At some point during your bioinformatics career, you’re going to start writing shell scripts, it’s kind of inevitable ! So let us discuss a strategy to add parameters to your scripts in order make them more easily reusable, while also keeping a trace of the settings you used to generate a set of results.

(Disclaimer: the procedures described below have been tested using BASH, some modifications might be necessary if you use a different shell.)

Modifying your scripts in order for them to receive a set of parameters can be done in many ways.

### Numbered Shell Variables

A super simple way of doing this is using the numbered shell variables. Basically, any set of strings added to your script call become available inside the script as $1,$2, etc..

%> cat simple_script.sh
#!/bin/bash
echo "Greeting: ${1}" echo "Target:${2}"

%> ./simple_script.sh hello world
Greeting: hello
Target: world  

(Hint: While not mandatory, wrapping variable names inside curly braces ({}) is good practice and might save you some headaches down the road.)

Useful, but not exactly what we’re shooting for. Also, argument position becomes fixed, so we’re losing a bit of flexibility.

### Getopts tool

The second option people usually come across is using the built-in getopts tool.

%> cat getopts_script.sh
#!/bin/bash
while getopts g:t: option
do
case "${option}" in g) GREETING=${OPTARG};;
t) TARGET=${OPTARG};; esac done echo "Greeting:${GREETING}"
echo "Target: ${TARGET}" %> ./getopts_script.sh -c hello -t world Greeting: hello Target: world  The order of the parameters is no longer mandatory: % ./getopts_script.sh -t world -c hello Greeting: hello Target: world  This is good, we’re getting closer to our goal ! But before we go any further, let’s take a minute to understand what is happening here. Essentially, we are iterating over the presence of parameters in the script call (the while loop) and executing defined code blocks based on the presence of parameters (with the case statement). ### Putting it all together Let’s use what we’ve seen so far in order to achieve our goal of having a reusable script along with a log of the parameters we used for a specific execution. Consider this very simple freebayes.sh script: %> cat freebayes.sh #!/bin/bash${FREEBAYES_SOFT} -C ${COVERAGE} -f${GENOME} ${BAM} >${PWD}/var.{COVERAGE}X.vcf As you can surmise, the following values are now parameters which need to be provided:  FREEBAYES_SOFT: the Freebayes executable COVERAGE: the coverage parameter of Freebayes GENOME: the path of the genome BAM: the path to the required .bam file containing our aligned NGS data  (Hint: PWD is a built-in BASH variable which references the current working directory) Let’s add in some parameter parsing code: %> cat freebayes.sh #!/bin/bash while getopts c: option do case "{option}"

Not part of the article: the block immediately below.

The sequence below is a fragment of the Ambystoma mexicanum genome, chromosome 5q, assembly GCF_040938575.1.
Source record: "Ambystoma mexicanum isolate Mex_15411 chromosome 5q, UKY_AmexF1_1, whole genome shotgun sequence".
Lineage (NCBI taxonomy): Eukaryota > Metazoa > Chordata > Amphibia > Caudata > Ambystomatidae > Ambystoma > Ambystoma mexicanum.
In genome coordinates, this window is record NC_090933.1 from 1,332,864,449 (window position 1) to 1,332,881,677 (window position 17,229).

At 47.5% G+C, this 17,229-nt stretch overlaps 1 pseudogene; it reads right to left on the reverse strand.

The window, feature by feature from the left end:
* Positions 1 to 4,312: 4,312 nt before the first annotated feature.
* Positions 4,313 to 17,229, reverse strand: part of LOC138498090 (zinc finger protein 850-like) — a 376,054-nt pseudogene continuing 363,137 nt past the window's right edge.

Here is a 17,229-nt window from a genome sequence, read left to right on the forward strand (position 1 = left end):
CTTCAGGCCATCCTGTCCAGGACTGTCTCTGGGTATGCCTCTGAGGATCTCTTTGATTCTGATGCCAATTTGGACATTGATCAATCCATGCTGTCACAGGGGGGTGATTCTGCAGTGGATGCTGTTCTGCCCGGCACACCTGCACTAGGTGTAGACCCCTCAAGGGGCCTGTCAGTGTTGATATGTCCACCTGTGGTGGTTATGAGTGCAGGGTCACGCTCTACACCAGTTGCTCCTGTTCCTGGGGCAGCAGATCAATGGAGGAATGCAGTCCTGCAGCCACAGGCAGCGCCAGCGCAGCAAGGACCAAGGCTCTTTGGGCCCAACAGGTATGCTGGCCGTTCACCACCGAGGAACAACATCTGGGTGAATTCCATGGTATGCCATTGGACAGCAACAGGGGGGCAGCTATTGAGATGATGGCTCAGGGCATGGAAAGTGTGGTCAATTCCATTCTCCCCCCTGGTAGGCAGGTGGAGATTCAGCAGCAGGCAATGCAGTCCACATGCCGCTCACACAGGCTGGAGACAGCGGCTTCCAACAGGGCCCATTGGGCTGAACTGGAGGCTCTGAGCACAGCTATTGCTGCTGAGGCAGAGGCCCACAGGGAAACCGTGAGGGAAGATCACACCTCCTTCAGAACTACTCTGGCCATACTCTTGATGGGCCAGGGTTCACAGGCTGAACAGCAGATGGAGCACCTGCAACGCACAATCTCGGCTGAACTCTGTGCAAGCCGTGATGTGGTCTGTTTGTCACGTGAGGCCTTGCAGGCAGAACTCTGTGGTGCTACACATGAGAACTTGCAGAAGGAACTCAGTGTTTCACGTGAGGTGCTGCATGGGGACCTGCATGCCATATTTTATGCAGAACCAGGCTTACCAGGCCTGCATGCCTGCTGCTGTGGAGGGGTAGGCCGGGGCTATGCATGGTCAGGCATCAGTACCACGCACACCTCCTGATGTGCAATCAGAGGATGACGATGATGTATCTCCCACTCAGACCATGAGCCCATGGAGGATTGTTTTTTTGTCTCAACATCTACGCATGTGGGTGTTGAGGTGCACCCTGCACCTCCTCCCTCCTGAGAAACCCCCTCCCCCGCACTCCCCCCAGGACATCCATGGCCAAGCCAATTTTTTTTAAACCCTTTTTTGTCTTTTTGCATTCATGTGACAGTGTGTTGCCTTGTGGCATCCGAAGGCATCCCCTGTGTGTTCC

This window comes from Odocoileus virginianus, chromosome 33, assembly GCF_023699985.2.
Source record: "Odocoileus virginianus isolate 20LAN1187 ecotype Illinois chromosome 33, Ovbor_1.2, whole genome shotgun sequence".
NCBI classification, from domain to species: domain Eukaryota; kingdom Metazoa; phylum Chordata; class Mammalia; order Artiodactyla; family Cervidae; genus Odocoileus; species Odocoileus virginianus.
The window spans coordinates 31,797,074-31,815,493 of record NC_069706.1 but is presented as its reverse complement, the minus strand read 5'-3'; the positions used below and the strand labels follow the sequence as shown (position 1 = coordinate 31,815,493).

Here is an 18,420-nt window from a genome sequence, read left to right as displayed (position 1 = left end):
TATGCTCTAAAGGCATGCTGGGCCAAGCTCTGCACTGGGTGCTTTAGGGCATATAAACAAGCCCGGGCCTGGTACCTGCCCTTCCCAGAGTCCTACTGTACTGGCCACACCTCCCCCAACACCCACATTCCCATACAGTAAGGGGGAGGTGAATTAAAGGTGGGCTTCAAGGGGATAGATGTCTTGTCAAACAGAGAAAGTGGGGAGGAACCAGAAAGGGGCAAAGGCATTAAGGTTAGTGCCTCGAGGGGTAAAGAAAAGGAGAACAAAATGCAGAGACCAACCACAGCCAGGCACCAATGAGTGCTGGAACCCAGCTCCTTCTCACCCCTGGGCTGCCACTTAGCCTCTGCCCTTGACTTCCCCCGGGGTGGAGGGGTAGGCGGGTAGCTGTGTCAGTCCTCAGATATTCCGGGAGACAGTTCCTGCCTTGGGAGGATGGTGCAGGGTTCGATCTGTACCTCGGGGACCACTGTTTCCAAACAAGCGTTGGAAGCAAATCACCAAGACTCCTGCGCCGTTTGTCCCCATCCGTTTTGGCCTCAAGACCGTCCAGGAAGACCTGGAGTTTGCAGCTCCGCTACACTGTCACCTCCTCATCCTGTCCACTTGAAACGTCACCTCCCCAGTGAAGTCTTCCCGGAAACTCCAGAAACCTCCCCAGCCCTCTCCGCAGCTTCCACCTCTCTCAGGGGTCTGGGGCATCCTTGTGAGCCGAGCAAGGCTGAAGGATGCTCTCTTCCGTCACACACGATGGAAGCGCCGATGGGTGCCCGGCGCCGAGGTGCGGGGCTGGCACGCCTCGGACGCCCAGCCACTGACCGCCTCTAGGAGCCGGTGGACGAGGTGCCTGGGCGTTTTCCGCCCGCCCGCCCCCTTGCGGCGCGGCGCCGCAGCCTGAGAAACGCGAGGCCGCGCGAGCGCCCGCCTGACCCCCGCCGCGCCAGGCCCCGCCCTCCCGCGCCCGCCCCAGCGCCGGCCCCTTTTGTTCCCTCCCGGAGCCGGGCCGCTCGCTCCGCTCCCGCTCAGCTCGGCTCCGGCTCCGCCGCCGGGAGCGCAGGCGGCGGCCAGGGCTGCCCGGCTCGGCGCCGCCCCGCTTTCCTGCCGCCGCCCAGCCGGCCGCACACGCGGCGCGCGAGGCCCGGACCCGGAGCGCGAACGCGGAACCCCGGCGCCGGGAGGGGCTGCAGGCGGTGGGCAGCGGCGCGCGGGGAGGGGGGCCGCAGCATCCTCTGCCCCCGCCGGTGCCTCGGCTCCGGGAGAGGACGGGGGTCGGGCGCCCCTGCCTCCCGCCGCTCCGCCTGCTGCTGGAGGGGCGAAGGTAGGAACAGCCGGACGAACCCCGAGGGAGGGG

in
c) source ${OPTARG};; esac done${FREEBAYES_SOFT} -C ${COVERAGE} -f${GENOME} ${BAM} >${PWD}/var.\${COVERAGE}X.vcf

So why are we expecting a single parameter ? The answer lies in the source statement.
Remember I suggested we write stuff in order to keep a log of the parameters we used for a specific execution ?
Well, we can now achieve our goal by specifying the values of our freebayes.sh script’s parameters inside a second file (let’s call it freebayes_run.conf) like so:

%> cat freebayes_run.conf
#!/bin/bash
FREEBAYES_SOFT=/soft/bioinfo/freebayes-1.2.0/bin/freebayes
COVERAGE=5
GENOME=/soft/bioinfo/resources/genomes/GRCh38_88/genome/GRCh38.fa
BAM=~/my_project/alignments/my_sample.bam


I can now store my reusable freebayes.sh script in some project-wide folder (such as ~/my_project/lib/) and execute it from somewhere else while providing the appropriate .conf file. A good strategy being to keep a copy the .conf file inside the analysis directory.

%> ~/my_project/lib/freebayes.sh -c ./freebayes_run.conf

With this strategy in place, if you ever need to figure out which freebayes binary or reference genome was used to create a set of results a few years later, you can just open the .conf file in the results folder to find out ! It might mean putting in a little extra effort, but I think it’s well worth it.

Let me know what you think !

By |2018-08-14T14:29:57+00:00August 14, 2018|Categories: Bioinformatics, Shell scripting|0 Comments